Projections - Movie Reviews
With Jim Sabatini


Taken

Taken
Starring:
Liam Neeson, Holly Valance, Maggie Grace, Famke Janssen, Xander Berkeley, Katie Cassidy and Olivier Rabourdin


Rated: PG-13 for intense sequences of violence, disturbing thematic material, sexual content, some drug reference
Reviewed by: Jim  
Release date: January 30, 2009 Released by: Twentieth Century Fox

This slick, silly propulsive thriller from producer Luc Besson gives Liam Neeson a chance to be like Jason Bourne or 007.

Taken (in Albanian, Arabic, French and English dialogue) is very basic when it comes to human nature and primal instincts. A cinematic kineticism is evident at the outset as Neeson's former CIA agent helps out colleagues get a lady (Holly Valance) out of harm's way.

Neeson's Bryan wants to be there now for his adored 17-year-old daughter Kim (Maggie Grace of The Jane Austen Book Club). That means relocating from Langley to Los Angeles as Kim resides there with his ex-wife Lenore (Famke Janssen) and opulent new spouse (Xander Berkeley, remembered as a Secret Service agent in Air Force One).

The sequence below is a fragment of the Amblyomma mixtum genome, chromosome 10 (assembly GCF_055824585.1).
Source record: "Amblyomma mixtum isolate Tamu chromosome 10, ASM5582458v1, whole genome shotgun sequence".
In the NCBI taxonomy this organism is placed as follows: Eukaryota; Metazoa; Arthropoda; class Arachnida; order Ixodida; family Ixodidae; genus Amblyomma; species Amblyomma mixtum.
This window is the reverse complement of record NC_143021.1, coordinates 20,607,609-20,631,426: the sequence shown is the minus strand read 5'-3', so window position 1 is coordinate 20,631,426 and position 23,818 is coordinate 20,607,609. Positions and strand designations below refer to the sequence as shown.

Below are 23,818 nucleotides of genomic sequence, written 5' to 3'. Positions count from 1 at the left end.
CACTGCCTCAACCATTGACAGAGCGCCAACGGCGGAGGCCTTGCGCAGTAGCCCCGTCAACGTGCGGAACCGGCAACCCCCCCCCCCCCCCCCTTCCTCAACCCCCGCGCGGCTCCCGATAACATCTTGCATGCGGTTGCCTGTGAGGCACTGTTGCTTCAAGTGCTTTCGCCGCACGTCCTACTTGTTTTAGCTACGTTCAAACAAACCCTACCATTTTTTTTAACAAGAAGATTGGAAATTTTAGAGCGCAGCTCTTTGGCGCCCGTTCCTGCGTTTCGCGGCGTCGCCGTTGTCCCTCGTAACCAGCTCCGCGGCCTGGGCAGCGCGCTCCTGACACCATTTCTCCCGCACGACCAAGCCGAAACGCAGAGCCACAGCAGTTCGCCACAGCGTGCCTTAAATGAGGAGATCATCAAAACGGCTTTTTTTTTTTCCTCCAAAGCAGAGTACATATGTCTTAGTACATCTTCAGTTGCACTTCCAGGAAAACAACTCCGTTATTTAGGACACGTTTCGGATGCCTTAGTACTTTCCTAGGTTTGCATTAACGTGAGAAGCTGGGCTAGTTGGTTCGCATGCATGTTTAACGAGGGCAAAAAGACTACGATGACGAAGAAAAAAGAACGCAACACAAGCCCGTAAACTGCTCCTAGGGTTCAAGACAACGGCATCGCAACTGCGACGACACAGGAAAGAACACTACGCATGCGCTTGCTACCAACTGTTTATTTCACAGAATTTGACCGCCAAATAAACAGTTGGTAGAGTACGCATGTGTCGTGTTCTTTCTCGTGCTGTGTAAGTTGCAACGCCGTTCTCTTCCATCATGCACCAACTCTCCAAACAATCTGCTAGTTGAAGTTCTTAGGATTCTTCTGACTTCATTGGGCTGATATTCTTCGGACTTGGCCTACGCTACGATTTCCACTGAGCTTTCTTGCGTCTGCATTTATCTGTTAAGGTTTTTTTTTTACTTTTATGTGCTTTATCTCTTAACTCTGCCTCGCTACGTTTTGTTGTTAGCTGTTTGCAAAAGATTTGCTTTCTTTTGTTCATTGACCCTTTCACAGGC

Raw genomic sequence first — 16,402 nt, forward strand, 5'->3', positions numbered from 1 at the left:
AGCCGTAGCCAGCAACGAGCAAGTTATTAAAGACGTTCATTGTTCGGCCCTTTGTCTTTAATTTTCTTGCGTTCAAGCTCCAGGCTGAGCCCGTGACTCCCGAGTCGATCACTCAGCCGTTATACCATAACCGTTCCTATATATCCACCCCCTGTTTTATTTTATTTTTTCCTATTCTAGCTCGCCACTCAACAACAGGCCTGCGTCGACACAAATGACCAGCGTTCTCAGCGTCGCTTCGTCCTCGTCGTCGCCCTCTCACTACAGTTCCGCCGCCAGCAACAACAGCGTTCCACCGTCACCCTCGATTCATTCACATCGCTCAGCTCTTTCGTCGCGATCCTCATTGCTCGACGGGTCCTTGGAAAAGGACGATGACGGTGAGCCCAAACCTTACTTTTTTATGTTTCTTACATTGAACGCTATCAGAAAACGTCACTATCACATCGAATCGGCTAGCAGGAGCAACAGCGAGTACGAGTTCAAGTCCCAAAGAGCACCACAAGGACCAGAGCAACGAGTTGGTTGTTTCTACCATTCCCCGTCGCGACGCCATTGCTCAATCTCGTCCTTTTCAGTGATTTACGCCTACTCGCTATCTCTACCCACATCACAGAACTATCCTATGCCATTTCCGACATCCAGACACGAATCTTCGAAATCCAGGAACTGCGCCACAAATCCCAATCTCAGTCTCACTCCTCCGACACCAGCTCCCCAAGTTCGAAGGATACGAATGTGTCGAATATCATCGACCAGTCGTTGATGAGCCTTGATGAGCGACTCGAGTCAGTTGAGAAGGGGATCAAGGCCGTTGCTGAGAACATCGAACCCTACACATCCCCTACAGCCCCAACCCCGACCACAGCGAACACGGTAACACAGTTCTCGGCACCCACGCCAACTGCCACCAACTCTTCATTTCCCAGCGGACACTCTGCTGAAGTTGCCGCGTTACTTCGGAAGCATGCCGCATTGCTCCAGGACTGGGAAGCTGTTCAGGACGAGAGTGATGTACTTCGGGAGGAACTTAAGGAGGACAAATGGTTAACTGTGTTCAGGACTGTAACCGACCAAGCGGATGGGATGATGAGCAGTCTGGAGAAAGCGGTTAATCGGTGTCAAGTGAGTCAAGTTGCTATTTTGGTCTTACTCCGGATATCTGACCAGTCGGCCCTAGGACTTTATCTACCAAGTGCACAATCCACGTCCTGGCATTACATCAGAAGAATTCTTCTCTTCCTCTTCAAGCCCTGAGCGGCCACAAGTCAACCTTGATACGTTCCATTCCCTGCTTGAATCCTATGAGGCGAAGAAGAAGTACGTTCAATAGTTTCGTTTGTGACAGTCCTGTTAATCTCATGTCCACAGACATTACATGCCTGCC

Kim and her friend Amanda (Katie Cassidy) realize a dream vacation starting in Paris that goes bad in spite of warnings by her dad. After being snatched up by local Albanians which will lead to a high-priced auction to appease some Middle-Easterners, Bryan flies courtesy of Kim's step-dad to apply his efficient ruthlessness to those in his way.

From the studio that brought you Die Hard With A Vengeance, Taken predictably uses that as its mantra. Bryan has the means to drastically reduce the Albanian population in Paris averring, "I'd even tear down the Eiffel Tower in order to get my daughter back." The only noticeable actorly presence around Neeson is Olivier Rabourdin as the spry French operative chum Jean Claude.

The well-paced film from Pierre Morel (who made the more absorbing District 13) lets Neeson thrive on the devil-may-care relentlessness without much care to interventionist politics. Think of John Rambo rather than something more complex like Spartan. He doesn't even need arms or any weapon when he acts like a force of nature against his enemies. The earnestness may get to a point that elicits laughter, but the middle-aged actor remembered most for Schindler's List will probably get a boost to his star image from this intense cornball cinema.

  Frank Chris Jim Nina Sam Howard Jennifer Kathleen  Avg. 
Taken     C+   C+         D   B-   B-   C+ 

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